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Indymedia and the fediverse
The Global Network of Independent Media Centres, more commonly known as Indymedia, might be a useful historical model for understanding some of the disagreements among fedizens about the future of the fediverse
Indymedia was very much understood as a political network. Although the software used by Indymedia news sites was usually Free Code that could be used by anyone, federation with the rest of the nodes was a political relationship, not an automated technical one. The default answer from the network governance organs to a request to join was "no", until a set of minimum conditions were met (I remember going through these for Aotearoa Indymedia). I suspect some people think this is what the fediverse is, or what they want it to be.
For me, the verse is a permissionless, open network, like the net and the web beneath it. Federation with other nodes is an automated technical relationship, not one based on any kind of political alignment. The default answer to a request to federate is "yes", unless moderation conditions are triggered. If they are, this could result in Limit or Suspend actions. But these are case-by-case decisions, made for each node by its admins, not at a network governance level.
Now, in theory, you could certainly build an Indymedia-style media activist federation using fediverse tech. There are people trying to do just that. I think its worth noting that they've made no significant progress. Whereas the verse as a whole continues to grow in ever-increasing waves, and the technology continues to evolve.
Without wanting to contemplate my navel in public too extensively, I think there are cultural reasons for this. Reasons that David Chapman captures in his Meaningness writings on the failures of the countercultural and subcultural modes of cultural innovation. Although a lot of the people on the front lines of Indymedia (like me) were from the subculture generation ("Gen X), it could be seen as one of the last international projects led primarily by members of the counterculture generation ("Boomers").To me, it's collapse followed pretty much exactly the trajectory Chapman lays out in his piece of why countercultures fail.
The fediverse, on the other hand, is primarily a project of the subculture generation. Although a lot of the grunt work is being done by members of the atomised generation ("Millenials"). For those used to subcultures, individual and small group (eg server) autonomy is assumed, and the idea of needing permission to join a federated network of them seems weird and suspicious. The network topology of ActivityPub - and OStatus and Diaspora before them - implements this subcultural logic.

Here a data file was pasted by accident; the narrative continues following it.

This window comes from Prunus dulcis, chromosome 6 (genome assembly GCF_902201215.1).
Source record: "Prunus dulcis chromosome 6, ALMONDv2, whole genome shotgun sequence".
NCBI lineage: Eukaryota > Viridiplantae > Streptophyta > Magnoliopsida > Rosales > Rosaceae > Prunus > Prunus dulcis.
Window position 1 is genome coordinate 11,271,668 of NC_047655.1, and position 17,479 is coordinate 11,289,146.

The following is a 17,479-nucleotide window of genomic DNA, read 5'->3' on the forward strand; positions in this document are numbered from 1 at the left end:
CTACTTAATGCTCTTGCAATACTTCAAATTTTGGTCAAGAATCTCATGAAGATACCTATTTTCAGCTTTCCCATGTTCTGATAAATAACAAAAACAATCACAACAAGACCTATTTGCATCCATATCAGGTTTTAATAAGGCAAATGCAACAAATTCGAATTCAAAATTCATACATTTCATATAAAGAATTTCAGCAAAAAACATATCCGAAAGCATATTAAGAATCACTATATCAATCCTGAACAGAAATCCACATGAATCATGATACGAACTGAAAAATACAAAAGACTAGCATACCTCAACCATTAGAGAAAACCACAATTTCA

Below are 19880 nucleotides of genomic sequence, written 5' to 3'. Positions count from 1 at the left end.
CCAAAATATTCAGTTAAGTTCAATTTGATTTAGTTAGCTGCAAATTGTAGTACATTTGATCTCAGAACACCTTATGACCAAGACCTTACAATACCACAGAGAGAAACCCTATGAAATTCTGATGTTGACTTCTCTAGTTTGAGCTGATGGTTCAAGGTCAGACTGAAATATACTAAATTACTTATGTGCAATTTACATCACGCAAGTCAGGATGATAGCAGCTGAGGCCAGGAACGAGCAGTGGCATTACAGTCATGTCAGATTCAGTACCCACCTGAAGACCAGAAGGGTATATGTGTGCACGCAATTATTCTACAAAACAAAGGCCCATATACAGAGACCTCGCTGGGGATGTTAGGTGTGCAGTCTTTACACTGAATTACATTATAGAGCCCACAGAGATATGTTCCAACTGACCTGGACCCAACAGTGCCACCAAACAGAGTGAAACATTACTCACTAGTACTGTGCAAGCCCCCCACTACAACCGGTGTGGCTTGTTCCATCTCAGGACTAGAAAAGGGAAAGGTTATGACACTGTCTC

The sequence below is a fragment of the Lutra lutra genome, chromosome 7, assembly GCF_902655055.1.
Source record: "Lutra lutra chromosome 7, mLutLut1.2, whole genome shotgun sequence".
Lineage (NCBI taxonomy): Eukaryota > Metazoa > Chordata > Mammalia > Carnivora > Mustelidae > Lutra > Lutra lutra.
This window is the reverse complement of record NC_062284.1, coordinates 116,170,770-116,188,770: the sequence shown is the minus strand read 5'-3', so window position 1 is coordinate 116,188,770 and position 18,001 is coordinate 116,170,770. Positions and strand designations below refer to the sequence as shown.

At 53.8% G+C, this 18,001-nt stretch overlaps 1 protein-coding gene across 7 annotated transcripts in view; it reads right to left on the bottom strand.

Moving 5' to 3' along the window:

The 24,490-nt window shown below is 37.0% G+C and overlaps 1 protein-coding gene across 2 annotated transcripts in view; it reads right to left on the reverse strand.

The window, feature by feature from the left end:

Subcultures too inevitably fail, according to Chapman. The events that have unfolded in and around the verse over the last few months very much reflect Chapman's description. The arrival of large numbers of "mops" (from "Members Of the Public"), followed closely by psychopaths of various kinds, looking to squeeze various kinds of capital out of the subculture and the mops attracted to it.
It's worth quoting Chapman at length on the various ways geeks can try to protect their subculture, and the people participating in it, from entryism by psychopaths. Anyone who has been paying attention ought to recognise versions of these options from the debates raging over what to do about Meta's Chains* DataFarm, and its potential entry into the fediverse. But that's just the most obvious set of psychopaths we need to be wary of.
"Geeks can refuse to admit mops. In fact, successful subcultures always do create costly barriers to entry, to keep out the uncommitted. In the heyday of subcultures, those were called poseurs. Mop exclusion keeps the subculture comfortable for geeks, but severely limits its potential. Often there’s a struggle between geeks who like their cozy little club as it is, and geeks who want a shot at greatness—for themselves, or the group, or the New Thing. In any case, subculture boundaries are always porous, and if the New Thing is cool enough, mops will get in regardless.
... Alternatively, you could recognize sociopaths and eject them. Geeks may be pretty good at the recognizing, but are lousy at the ejecting. Mops don’t recognize sociopaths, and anyway don’t care. Mops have little investment in the subculture, and can just walk away when sociopaths ruin it. By the time sociopaths show up, mops are numerically most of the subculture. Sociopaths manipulate the mops, and it’s hard for the geeks to overrule an overwhelming majority.
... 'Slightly evil' defense of a subculture requires realism: letting go of eternalist hope and faith in imaginary guarantees that the New Thing will triumph. Such realism is characteristic of nihilism. Nihilism has its own delusions, though. It is worth trying to create beautiful, useful New Things—and worth defending them against nihilism. A fully realistic worldview corrects both eternalistic and nihilistic errors."
I'm thinking in public right now. I don't have a conclusion. But having stumbled through to a recognition of these patterns, I do have some more useful questions and interpretations to think about.
* I refuse to call it "Threads". This is an attempt to trademark and thus privatise a generic term in common use in the verse, and on the net as a whole.
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